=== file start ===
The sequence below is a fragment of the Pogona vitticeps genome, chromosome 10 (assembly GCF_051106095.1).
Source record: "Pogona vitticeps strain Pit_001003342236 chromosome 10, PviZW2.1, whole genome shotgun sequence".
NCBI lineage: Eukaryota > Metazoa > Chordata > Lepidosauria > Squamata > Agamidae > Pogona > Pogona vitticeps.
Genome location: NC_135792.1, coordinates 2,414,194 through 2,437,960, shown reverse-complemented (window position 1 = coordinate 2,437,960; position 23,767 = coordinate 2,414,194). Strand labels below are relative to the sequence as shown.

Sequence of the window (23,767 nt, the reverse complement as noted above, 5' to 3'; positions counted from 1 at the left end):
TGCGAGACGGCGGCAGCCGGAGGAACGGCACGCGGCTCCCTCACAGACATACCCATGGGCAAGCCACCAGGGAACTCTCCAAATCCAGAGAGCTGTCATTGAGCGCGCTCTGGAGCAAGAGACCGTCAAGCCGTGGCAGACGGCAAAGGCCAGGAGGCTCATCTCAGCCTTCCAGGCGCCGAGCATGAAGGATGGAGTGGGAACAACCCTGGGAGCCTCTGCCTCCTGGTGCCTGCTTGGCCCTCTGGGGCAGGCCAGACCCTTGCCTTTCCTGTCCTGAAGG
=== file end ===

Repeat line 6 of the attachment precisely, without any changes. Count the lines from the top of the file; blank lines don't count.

TGCGAGACGGCGGCAGCCGGAGGAACGGCACGCGGCTCCCTCACAGACATACCCATGGGCAAGCCACCAGGGAACTCTCCAAATCCAGAGAGCTGTCATTGAGCGCGCTCTGGAGCAAGAGACCGTCAAGCCGTGGCAGACGGCAAAGGCCAGGAGGCTCATCTCAGCCTTCCAGGCGCCGAGCATGAAGGATGGAGTGGGAACAACCCTGGGAGCCTCTGCCTCCTGGTGCCTGCTTGGCCCTCTGGGGCAGGCCAGACCCTTGCCTTTCCTGTCCTGAAGG